A. Cardoso1, A. Sousa2, H. Ferreira2

Robotics teaching is a steady trend in education. It allows for visual learners to easily understand programming and has a number of interesting side effects such as fostering math and physics.
Although simulation is possible, advances in gaming make it even more special to have real mechanical devices in the classroom to “learn by doing” the real thing.

Schools are seeking to adopt robotics, curricula are being changed, but there are difficulties of several types. Robots are now less expensive, but they are always expensive to buy for a large classroom and require some maintenance (batteries, etc). It is challenging to have a room with enough robots for large classes, even if they are in small teams. Along with the robots themselves, programming stations are required that are also not inexpensive and some solutions require a full PC for programming each robot.

On the side of the students, difficulties in learning robotics include the programming style, which often varies from robot to robot, and relating the several types of knowledge needed.

There are a few approaches to robot behaviour definition (that is, robot programming) such as general programming (imperative) approach, data flow approach, reactive approach, subsumption architecture, just to name some of the most used. The several approaches (programming paradigms) have different difficulties, limitations and strengths, thus making each approach interesting to different students of different age groups.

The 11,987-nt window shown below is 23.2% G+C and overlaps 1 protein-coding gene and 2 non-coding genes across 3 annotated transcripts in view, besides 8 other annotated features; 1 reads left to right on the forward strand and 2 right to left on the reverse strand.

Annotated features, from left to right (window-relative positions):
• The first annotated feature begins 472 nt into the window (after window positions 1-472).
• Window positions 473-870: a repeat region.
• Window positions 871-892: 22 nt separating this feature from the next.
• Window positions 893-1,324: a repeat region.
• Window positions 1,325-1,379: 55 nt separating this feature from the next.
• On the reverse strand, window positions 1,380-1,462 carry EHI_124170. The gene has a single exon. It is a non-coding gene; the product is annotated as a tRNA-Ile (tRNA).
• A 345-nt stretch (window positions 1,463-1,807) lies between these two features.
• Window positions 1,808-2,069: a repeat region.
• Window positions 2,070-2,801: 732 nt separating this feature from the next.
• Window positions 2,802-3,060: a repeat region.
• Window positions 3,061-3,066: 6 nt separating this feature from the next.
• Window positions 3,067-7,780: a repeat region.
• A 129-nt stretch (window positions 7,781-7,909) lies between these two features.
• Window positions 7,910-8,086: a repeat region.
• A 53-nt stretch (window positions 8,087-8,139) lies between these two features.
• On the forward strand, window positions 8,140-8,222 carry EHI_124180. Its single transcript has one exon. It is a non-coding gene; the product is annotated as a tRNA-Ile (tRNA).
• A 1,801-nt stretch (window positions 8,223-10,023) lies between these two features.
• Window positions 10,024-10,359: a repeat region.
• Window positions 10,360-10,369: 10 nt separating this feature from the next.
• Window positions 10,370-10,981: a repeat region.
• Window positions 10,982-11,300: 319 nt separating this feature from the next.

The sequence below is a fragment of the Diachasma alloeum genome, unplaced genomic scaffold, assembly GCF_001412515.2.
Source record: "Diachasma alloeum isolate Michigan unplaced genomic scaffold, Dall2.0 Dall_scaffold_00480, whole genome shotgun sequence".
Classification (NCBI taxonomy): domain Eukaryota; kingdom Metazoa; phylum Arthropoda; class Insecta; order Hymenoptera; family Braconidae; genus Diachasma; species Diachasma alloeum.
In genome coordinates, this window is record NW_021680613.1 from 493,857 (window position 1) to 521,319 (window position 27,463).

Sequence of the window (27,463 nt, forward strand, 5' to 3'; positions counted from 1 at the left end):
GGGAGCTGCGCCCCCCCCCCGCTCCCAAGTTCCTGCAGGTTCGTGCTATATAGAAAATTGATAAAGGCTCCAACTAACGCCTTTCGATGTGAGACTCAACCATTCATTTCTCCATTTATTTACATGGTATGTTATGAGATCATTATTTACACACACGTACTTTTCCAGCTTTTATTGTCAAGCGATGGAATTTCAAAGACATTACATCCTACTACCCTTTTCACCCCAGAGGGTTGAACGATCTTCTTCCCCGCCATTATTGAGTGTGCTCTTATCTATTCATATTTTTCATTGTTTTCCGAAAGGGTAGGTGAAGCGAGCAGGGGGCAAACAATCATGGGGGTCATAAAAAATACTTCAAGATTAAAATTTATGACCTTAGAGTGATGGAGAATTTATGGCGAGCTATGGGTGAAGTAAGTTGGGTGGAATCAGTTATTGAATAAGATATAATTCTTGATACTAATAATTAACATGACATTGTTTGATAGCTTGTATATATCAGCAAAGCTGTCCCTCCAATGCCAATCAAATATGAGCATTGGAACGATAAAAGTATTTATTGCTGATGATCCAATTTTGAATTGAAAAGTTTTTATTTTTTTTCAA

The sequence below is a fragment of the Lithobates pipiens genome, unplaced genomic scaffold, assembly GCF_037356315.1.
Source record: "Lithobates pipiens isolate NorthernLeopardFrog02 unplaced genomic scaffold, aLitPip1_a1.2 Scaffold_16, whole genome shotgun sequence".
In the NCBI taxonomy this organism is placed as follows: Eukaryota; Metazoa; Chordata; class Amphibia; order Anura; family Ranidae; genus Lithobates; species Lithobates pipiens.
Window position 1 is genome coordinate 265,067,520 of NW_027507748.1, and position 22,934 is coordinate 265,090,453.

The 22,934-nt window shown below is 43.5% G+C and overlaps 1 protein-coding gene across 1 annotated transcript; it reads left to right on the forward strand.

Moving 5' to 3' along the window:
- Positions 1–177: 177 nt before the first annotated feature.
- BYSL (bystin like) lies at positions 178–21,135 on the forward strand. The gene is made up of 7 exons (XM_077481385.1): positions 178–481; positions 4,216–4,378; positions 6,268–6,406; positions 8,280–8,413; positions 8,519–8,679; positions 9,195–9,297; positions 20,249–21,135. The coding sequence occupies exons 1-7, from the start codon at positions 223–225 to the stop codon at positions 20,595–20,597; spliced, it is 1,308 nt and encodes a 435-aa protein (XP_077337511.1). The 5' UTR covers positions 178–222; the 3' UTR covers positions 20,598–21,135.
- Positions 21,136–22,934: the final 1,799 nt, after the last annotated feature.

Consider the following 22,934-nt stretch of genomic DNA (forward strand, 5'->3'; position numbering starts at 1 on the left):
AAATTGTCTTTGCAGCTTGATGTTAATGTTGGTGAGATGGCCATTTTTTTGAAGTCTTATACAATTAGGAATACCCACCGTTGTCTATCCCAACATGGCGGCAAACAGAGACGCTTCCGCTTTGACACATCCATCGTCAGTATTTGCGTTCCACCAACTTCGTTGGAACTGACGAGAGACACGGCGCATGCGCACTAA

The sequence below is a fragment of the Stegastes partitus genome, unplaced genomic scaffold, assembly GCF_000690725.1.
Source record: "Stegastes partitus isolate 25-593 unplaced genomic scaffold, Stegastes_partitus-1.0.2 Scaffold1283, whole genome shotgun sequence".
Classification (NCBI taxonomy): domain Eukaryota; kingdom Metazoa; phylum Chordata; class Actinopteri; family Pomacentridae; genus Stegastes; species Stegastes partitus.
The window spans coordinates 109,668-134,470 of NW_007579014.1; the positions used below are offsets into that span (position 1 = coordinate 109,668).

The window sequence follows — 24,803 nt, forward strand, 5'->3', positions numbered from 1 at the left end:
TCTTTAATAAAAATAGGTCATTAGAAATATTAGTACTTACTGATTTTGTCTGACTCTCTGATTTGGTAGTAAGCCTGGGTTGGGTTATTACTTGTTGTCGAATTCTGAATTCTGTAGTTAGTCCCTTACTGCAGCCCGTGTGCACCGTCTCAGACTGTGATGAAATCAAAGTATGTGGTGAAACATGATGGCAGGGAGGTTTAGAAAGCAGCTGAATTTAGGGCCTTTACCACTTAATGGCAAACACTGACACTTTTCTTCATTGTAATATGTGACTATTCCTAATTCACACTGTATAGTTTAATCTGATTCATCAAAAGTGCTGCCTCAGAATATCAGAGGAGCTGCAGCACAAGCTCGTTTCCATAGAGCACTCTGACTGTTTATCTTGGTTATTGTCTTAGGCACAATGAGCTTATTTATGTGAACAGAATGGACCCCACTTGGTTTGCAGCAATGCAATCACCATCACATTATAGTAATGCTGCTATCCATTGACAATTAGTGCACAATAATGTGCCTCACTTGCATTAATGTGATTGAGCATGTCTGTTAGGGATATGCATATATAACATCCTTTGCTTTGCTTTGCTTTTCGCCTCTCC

The proposed system uses tangible tiles to define the way a robot behaves in a very open and flexible manner. The tiles are adequate for team cooperation, do not need a dedicated PC and are flexible to several paradigms of programming the behaviour of the robot. The same tiles are usable for several robots on the market and different approaches for different age ranges.

Technically, the system is based on any photo (example, from a smartphone) of the tiles that after processing is sent to the robot as automatically as possible. Depending on the robot itself, most frequently no PC is required at all and the camera can be shared along the classroom.

Results from a small experience with 14 students will be shown in the full article and students report a pleasant learning experience.

It is expected that the proposed system will improve the difficulties of the schools and improve the overall learning experience.